EVART – Renee Tomshack spent a career in education. Nearly 15 years after retirement, the love of children sparked her return to the classroom — as a volunteer.

Now retired, Tomshack and her husband Pete, of Evart, volunteer for the Evart Reads program as guest readers and mentors at the elementary school.

The Tomshacks help compromise more than three dozen total volunteers for the initiative to expand reading in the community through a partnership between Evart Public Schools, the Mecosta-Osceola Intermediate School District and the City of Evart. The goal is to have a community where everyone can read, books are easily accessible and reading is part of every day life.

“We heard about the program and both know reading is important to everyone,” Renee said. “I knew as an educator there were always needs and those needs are different for each child.”

“I'm still learning how to work with the little ones, when it comes to pronunciation,” Pete said. “It's so important for a child, every child, to read. You can't grow in this world without being able to read.

“They get to see they can go beyond their living room with a book in their hand. It's just exciting for us, and you can tell the kids really enjoy it by their response.”

The Tomshacks are reading superheroes.

The different facets of the first-year program Evart Reads – Reading Superheroes (classroom readers and reading mentors), Little Libraries, Read Around Town and Dolly Parton's Imagination Library – are all aimed at meeting the initiative's goals, said Jenny Rounds, Mecosta Osceola Personnel Cooperation Early Literacy coordinator.

“It's been a great start,” she said of the inaugural year of the program. “We're definitely doing it next year. There have been some things we weren't prepared for, but that's part of the learning process. We've become more efficient as the year has gone. It's been really amazing to see all the community volunteers and the amount of time each of them provide and how the community has accepted this program.”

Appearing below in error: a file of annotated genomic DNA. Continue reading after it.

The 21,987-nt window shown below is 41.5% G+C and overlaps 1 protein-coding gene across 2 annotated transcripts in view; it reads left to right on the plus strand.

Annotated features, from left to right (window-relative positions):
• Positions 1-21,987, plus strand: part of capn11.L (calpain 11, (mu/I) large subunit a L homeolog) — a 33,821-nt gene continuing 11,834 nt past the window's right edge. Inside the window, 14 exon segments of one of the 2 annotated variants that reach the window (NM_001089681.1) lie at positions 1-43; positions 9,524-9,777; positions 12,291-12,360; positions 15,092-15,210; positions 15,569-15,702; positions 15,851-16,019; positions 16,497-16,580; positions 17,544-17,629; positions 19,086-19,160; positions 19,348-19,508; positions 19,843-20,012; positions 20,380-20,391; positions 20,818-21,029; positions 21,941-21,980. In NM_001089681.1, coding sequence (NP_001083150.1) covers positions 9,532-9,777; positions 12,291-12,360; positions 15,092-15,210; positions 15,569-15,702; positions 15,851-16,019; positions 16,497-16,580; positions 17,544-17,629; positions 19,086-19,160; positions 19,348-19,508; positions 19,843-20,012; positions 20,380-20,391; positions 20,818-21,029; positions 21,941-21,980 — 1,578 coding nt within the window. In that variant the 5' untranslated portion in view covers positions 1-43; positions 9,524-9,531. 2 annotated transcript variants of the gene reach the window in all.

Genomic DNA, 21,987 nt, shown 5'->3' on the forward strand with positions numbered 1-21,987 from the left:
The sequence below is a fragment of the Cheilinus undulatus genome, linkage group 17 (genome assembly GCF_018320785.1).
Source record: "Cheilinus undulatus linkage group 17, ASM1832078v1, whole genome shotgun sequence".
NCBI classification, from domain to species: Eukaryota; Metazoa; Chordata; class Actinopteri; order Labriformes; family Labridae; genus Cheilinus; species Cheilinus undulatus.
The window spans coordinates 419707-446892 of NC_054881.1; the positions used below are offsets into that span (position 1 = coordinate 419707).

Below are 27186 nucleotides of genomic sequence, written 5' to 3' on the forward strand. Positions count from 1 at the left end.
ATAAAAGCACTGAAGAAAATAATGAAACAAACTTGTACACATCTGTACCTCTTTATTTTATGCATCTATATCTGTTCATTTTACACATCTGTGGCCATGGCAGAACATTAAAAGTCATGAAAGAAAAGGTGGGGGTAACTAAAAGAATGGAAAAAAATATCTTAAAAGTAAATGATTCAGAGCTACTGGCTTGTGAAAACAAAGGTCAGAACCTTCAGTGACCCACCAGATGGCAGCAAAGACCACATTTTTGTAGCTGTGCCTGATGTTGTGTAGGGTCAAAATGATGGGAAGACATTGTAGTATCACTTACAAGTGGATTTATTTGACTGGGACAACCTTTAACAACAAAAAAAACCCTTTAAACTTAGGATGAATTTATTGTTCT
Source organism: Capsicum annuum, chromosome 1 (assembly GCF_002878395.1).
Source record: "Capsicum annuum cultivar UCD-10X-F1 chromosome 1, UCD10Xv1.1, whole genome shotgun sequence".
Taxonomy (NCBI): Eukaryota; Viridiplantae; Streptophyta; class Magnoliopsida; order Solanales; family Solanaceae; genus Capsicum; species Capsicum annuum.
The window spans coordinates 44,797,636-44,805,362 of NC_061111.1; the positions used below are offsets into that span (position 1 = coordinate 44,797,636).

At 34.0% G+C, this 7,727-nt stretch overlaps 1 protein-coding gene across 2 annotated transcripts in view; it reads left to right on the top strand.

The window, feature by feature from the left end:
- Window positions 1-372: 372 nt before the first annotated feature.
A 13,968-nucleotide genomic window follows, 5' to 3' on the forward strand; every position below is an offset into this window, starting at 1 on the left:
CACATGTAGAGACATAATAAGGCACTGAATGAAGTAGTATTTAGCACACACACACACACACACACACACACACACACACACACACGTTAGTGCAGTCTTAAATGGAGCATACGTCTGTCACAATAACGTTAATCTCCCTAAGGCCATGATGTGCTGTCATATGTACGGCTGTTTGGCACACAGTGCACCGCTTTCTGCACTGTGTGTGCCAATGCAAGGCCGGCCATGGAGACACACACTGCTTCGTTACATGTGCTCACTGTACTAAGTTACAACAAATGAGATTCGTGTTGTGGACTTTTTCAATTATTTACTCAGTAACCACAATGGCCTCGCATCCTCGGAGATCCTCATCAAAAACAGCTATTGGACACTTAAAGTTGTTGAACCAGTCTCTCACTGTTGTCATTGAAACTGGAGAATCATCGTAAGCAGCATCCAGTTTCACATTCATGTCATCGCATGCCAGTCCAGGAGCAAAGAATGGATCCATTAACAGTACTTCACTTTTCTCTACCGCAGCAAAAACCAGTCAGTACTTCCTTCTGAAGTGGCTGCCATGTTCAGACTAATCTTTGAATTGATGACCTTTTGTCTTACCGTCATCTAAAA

Rounds and the Tomshacks proudly share stories about the impact they've seen on the students, as well as the impact on volunteers, school staff and the community.

“The community support is amazing,” said Renee. “It's good for the children to see adults enjoying a book, even if you're enjoying it on their level and reading it to them so they enjoy it. Hopefully, the children have adults read with that type of energy.”

“The guest reader program has all the children involved, and that's important,” Pete added. “To be a mentor, it's about finding that one key to have the child open up to reading.”

"The reading today is a lot more demanding than I remember," Renee said. "There are a lot more expectations at a younger age with the mandates in place.

"Some children are able to read and others aren't. I learned early in my career that reading is not a race, it's a journey."

Rounds said the reading mentors began the year with one session with a student, but many of them are doing two sessions.

“I'm getting really positive feedback from the staff,” she said. “Those students who get one-on-one help, whether it's just a little bit or needing some extra help, the teachers are seeing the difference in the student.”

For many of the volunteers, Rounds said, they get an opportunity to see the work the teachers are doing to help students.

“From there, you see a lot of the volunteers bend over backwards to help,” she said. “I think it's been an eye-opening experience for some of the mentors. They heard about the need for reading mentors to help these students, but now they have a face to go with that challenge. It puts it into perspective.”

There are now five Little Libraries around the community, and three more are scheduled to go in over the next couple of weeks, Rounds said. To match their goal of 10 Little Libraries, two more will be in place when the Story Walk opens May 22. The Story Walk is an interactive approach to reading a book, Rounds said, as local business will have passages from a book. As a child or family goes from one business to the next, they will be able to complete the book.

“The Lumberjack's Beard,” by Duncan Beedie, will be the first story in place. Rounds said the theme of “Things That Grow” will continue each month with a new story.

“Looking ahead, I definitely need to get more books for the Little Libraries, and encourage anyone doing spring cleaning to bring any books they find to the school,” she said. “If they bring them into the school, we can refill the Little Libraries as needed.”

Rounds added a little more than 100 kids from Evart are participating in the Dolly Parton's Imagination Library, with 12 local business around town having books available to kids.

As the classroom readers and mentors finish up the year this week, Rounds said she and the reading superheroes are ready the for the next school.

"We're going to be prepared, and always looking for more volunteers and more books," she said.